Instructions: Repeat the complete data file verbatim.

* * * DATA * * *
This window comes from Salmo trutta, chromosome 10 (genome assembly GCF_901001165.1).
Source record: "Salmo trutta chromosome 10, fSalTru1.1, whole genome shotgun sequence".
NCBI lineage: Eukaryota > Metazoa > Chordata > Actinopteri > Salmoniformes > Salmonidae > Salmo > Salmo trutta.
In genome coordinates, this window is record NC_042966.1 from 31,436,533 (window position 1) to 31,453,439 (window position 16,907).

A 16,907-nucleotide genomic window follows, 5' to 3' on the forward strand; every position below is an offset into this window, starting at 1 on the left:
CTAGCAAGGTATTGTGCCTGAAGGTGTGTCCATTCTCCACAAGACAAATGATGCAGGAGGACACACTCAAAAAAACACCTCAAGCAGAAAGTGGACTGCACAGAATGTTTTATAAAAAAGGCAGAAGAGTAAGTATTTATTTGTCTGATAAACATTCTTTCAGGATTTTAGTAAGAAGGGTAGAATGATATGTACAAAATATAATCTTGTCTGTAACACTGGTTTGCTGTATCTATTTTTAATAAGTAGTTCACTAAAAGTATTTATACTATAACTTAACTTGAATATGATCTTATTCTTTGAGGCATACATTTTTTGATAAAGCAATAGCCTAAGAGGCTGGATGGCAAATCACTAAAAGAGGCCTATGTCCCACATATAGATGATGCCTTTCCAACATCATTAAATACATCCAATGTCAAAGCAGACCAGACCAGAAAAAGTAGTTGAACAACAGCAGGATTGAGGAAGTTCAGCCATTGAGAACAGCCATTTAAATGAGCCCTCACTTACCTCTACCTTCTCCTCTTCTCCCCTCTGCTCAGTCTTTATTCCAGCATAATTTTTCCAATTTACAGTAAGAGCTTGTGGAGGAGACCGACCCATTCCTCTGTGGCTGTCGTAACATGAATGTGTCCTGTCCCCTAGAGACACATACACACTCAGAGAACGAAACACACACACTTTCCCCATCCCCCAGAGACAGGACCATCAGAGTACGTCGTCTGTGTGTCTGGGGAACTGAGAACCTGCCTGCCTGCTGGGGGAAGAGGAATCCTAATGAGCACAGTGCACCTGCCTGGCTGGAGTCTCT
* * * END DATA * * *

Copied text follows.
This window comes from Salmo trutta, chromosome 10 (genome assembly GCF_901001165.1).
Source record: "Salmo trutta chromosome 10, fSalTru1.1, whole genome shotgun sequence".
NCBI lineage: Eukaryota > Metazoa > Chordata > Actinopteri > Salmoniformes > Salmonidae > Salmo > Salmo trutta.
In genome coordinates, this window is record NC_042966.1 from 31,436,533 (window position 1) to 31,453,439 (window position 16,907).

A 16,907-nucleotide genomic window follows, 5' to 3' on the forward strand; every position below is an offset into this window, starting at 1 on the left:
CTAGCAAGGTATTGTGCCTGAAGGTGTGTCCATTCTCCACAAGACAAATGATGCAGGAGGACACACTCAAAAAAACACCTCAAGCAGAAAGTGGACTGCACAGAATGTTTTATAAAAAAGGCAGAAGAGTAAGTATTTATTTGTCTGATAAACATTCTTTCAGGATTTTAGTAAGAAGGGTAGAATGATATGTACAAAATATAATCTTGTCTGTAACACTGGTTTGCTGTATCTATTTTTAATAAGTAGTTCACTAAAAGTATTTATACTATAACTTAACTTGAATATGATCTTATTCTTTGAGGCATACATTTTTTGATAAAGCAATAGCCTAAGAGGCTGGATGGCAAATCACTAAAAGAGGCCTATGTCCCACATATAGATGATGCCTTTCCAACATCATTAAATACATCCAATGTCAAAGCAGACCAGACCAGAAAAAGTAGTTGAACAACAGCAGGATTGAGGAAGTTCAGCCATTGAGAACAGCCATTTAAATGAGCCCTCACTTACCTCTACCTTCTCCTCTTCTCCCCTCTGCTCAGTCTTTATTCCAGCATAATTTTTCCAATTTACAGTAAGAGCTTGTGGAGGAGACCGACCCATTCCTCTGTGGCTGTCGTAACATGAATGTGTCCTGTCCCCTAGAGACACATACACACTCAGAGAACGAAACACACACACTTTCCCCATCCCCCAGAGACAGGACCATCAGAGTACGTCGTCTGTGTGTCTGGGGAACTGAGAACCTGCCTGCCTGCTGGGGGAAGAGGAATCCTAATGAGCACAGTGCACCTGCCTGGCTGGAGTCTCT